By Brian Wheeler

Charlottesville Tomorrow

Wednesday, July 13, 2011

At three meetings this week, the

Rivanna Water & Sewer Authority

has received public input on water demand forecasts by AECOM Technology Corporation for the Charlottesville-Albemarle area. The commonwealth of Virginia is requiring localities to submit a comprehensive water supply plan by Nov. 2.






Kim Shorter, AECOM Technology Corporation

“The intent of the Virginia regulations was to have communities think about their long-range future because water supply takes a long time to develop,” said Kim Shorter, a water supply specialist with AECOM, in an interview. “Virginia wanted people to think about drought conditions and think about long-term plans.”

The 50-year water supply plan approved first in 2006 and again in 2011 uses a new dam and supply pipeline to produce 18.7 million gallons per day by 2055. AECOM’s forecast revises that need downward to 16.26 mgd by 2055, a 13 percent drop, and at 17.01 mgd by 2060.

“Between fiscal years 2002 and 2003 there’s about a 20 percent drop in average per capita water use,” Shorter said. “The changes continued for an eight-year history, so we feel that the last five years of data are an appropriate basis for planning.”

AECOM’s draft report received a lot of praise at a meeting Tuesday attended by about 35 people at Burley Middle School. However, opponents of a new earthen dam at the

Ragged Mountain Reservoir

challenged the engineering firm’s assumptions about water conservation and the city’s population growth.

Rebecca Quinn is chair of

Citizens for a Sustainable Water Plan

, which favors dredging of the South Fork Rivanna Reservoir instead of building a new dam, as called for the approved $140 million urban water supply plan.

“I do not believe conservation has been adequately accounted for,” said Quinn. “We have got to include the savings with faucets and showerheads. You may think it’s negligible, but it may make a difference to us.”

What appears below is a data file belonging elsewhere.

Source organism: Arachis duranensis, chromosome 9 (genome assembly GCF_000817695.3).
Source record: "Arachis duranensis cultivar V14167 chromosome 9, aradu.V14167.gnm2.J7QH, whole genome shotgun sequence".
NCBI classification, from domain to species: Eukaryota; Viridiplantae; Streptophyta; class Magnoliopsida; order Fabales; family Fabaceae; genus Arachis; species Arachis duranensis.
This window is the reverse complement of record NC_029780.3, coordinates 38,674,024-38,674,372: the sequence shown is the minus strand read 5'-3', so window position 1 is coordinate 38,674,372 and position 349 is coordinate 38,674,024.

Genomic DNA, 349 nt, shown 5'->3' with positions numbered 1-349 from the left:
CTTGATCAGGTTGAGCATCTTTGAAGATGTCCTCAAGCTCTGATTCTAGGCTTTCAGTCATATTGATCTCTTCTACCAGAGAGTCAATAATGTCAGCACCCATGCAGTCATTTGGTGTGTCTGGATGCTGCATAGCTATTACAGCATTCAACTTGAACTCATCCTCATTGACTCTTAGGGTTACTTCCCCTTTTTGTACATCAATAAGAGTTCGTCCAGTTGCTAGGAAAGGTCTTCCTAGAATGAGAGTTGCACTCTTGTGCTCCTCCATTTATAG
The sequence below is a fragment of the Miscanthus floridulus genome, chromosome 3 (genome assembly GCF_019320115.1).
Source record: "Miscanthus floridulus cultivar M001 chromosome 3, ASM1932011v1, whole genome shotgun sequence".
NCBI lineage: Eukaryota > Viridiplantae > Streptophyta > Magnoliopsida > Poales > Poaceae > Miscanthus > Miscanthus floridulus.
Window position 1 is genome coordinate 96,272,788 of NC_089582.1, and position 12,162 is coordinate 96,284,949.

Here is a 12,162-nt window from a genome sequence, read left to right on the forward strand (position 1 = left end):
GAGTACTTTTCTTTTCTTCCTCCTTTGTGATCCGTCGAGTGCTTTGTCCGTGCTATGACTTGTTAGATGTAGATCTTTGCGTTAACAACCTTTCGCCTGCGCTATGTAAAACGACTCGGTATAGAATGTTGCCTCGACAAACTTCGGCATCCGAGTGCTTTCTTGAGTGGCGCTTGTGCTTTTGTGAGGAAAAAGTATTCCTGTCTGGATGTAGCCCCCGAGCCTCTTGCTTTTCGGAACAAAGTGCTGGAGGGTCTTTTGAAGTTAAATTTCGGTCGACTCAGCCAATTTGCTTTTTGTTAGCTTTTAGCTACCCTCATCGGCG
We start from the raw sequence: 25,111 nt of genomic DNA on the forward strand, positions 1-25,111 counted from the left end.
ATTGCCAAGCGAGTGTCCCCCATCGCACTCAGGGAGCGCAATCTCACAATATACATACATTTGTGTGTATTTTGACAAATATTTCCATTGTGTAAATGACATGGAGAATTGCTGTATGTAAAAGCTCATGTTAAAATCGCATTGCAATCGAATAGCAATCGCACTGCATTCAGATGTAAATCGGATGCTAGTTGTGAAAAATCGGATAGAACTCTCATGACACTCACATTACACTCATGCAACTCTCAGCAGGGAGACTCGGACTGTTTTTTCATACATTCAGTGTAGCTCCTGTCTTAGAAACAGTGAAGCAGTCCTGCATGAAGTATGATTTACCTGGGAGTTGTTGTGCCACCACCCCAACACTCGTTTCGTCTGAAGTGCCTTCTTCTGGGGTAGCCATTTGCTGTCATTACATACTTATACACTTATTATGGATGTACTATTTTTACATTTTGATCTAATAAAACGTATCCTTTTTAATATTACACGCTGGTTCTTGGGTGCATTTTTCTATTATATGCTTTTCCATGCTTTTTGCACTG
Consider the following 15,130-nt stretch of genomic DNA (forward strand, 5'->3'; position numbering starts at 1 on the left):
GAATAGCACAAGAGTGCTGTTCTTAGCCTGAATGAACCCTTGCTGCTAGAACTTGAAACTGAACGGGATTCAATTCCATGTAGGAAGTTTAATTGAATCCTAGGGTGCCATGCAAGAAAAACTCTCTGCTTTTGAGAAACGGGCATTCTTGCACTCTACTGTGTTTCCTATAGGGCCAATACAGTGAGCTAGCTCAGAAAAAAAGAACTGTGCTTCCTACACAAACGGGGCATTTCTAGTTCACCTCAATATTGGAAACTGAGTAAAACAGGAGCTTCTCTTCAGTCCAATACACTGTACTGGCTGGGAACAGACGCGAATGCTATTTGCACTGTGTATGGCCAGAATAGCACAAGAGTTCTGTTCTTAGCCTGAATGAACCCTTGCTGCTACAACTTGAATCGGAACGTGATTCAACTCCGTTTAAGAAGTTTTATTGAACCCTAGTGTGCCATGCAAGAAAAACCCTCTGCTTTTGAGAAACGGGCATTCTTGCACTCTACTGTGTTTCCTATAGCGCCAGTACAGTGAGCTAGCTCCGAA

Shorter said faucets and showerheads had been shown in other areas to have a negligible impact on water demand. However, she praised the “very low” per capita usage in the community today and said there was room to improve with the widespread installation of more efficient toilets.


Neil Williamson

, president of the

Free Enterprise Forum

, said he worried about water supply planning that depended too heavily on future conservation efforts.

“I hope as a community we embrace conservation, but we shouldn’t count our chickens before they are hatched,” Williamson said.

While projected water needs are on the decline, population estimates for the urban area remain steady. However, the report’s forecast that Charlottesville would increase in population from 43,475 today to 71,500 in 2060 raised some eyebrows.







Albemarle resident Kirk Bowers



Kirk Bowers, a county resident, challenged the assumptions around the city’s population growth that he said indicated 7,000 new units of housing would have to be built.

“Where are they going to be put? Where is the land for them? Is this all going to be vertical construction?” Bowers asked. “I think your figures may be a bit high on that issue and I’d like to ask you to look at that again.”

Shorter said AECOM relied on each locality to provide its own population estimates for the study.

“If you look historically in Albemarle County and the city of Charlottesville, there has been very slow steady growth [in population] and we do forecast that to continue,” Shorter said. “For Charlottesville, that is based upon information provided by the city planning division.”

“I didn’t see anything that caused a big concern,” said Shorter in an interview. “At the end of the day I don’t know if it matters for this study if [population growth] is in the city of Charlottesville or in Albemarle County, because it’s the same source of water.”

AECOM will present its final forecast to local officials in September.

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